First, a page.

"Sara was telling me through voices in my head that I had muffed two other chances to join the group who would take over, and that time was running out for me," she said. The chosen few, Mary said, would follow an anti-Christ figure who would radically alter the social and moral structure of the world. Her beliefs in this matter are not new or original. Mass-murderer Charles Manson heard the Beatles "White Album" and believe "Helter Skelter" or a world changed-over - "was coming down so fast so don't let it break you."
As frightening as this story of Ralph’s disappearance may be, it’s worth questioning whether or not the witness testimony provided to The Ledger was completely valid. Perhaps stories of the Manson Murders had infiltrated the social environment of the small town, and those involved were looking to make sense from an irrational and unresolved tragedy. There was certainly talk of drug-use within the Royal Castle scene, and perhaps this fueled a general sense of overall paranoia and fear when one of their peers vanished from thin air. Was “Sara”, the purported “Witch of Lakeland” truly capable of orchestrating the violence committed against Ralph Miller? Was there even any proof that Sara actually existed? The series was also written just before Halloween; could this have been an elaborate cautionary tale to the children and parents of Lakeland? Despite the outlandish themes presented in the series, The Ledger authors insist on its legitimacy throughout several articles. In the “Witch of Lakeland” story, they reveal their information comes from taped recordings of a source in prison facing murder charges. This source is never revealed, but a short time later, an infamous local murder trial comes to a head when the accused offers information about the disappearance of Ralph Miller.
Almost exactly one year later on Wednesday, September 22 of 1976, The Ledger reports the trial of convicted second-degree murderer, Dennis Wayne Smith. Smith was responsible for the death of James Wagner, a young man who had also gone missing in Lakeland. James Wagner’s name was mentioned alongside Ralph Miller in the very first article of the series, and Ralph’s mother believed that he had most likely met a fate similar to Wagner’s. During Dennis Smith’s trial, he eventually confessed to law enforcement that he not only knew what happened to Ralph Miller, but he was with him on the night he was murdered. Smith also claimed he lived intermittently with the woman known as the Witch of Lakeland, and Sara’s true name was finally revealed: Rosemary Herrara. The Witch of Lakeland was in fact very real, and her true identity had been disclosed to the public.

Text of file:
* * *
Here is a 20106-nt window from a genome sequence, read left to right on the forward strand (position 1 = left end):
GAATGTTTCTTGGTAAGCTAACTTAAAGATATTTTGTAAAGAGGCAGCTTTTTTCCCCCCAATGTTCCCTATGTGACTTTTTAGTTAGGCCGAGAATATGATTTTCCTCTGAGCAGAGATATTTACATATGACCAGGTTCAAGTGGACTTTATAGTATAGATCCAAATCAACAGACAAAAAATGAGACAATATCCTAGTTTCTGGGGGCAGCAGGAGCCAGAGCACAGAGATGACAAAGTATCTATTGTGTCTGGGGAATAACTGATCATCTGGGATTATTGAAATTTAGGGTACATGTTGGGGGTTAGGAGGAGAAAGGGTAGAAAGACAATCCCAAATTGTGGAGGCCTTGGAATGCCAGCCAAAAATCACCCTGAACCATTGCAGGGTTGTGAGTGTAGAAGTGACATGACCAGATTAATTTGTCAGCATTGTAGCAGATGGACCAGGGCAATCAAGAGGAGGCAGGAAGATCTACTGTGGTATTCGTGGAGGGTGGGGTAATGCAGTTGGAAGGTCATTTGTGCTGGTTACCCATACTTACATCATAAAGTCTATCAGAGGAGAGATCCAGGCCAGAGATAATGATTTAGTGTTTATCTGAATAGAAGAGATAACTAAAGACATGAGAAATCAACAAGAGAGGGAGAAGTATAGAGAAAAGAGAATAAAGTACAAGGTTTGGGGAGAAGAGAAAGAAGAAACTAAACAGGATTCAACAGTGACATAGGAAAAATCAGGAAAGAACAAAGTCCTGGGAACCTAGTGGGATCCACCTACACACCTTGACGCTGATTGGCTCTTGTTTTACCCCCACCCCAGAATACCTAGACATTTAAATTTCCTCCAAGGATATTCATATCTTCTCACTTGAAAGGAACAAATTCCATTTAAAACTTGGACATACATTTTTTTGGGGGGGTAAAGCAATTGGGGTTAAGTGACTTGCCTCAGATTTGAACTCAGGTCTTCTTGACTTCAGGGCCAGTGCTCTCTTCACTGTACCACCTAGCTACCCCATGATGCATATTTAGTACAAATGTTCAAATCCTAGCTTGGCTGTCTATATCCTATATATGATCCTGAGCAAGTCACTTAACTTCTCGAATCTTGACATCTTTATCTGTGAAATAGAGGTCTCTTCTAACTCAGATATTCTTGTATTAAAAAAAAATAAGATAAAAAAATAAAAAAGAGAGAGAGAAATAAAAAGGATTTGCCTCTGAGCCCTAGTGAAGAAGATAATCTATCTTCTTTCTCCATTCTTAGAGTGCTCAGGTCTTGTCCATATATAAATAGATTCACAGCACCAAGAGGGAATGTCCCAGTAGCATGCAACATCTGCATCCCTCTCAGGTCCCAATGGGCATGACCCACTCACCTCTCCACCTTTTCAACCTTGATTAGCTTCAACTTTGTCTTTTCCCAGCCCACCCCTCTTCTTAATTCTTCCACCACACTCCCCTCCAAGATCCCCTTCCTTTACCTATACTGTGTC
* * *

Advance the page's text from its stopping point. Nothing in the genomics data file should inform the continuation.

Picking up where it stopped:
In the next installment of The Witch of Lakeland, we will cover the murder of James Wagner and the suspected relationship of Dennis Wayne Smith to Ralph Miller and Rosemary Herrera. Much like the previous articles in this series, the James Wagner case will be presented in a transcribed format of Ledger newspaper archives so that all details may be analyzed as they were presented at the time. We will piece together more of Ralph’s story to better understand not only his strange disappearance, but the mystery surrounding the disappearance of other children and young adults during this time in Lakeland, Florida.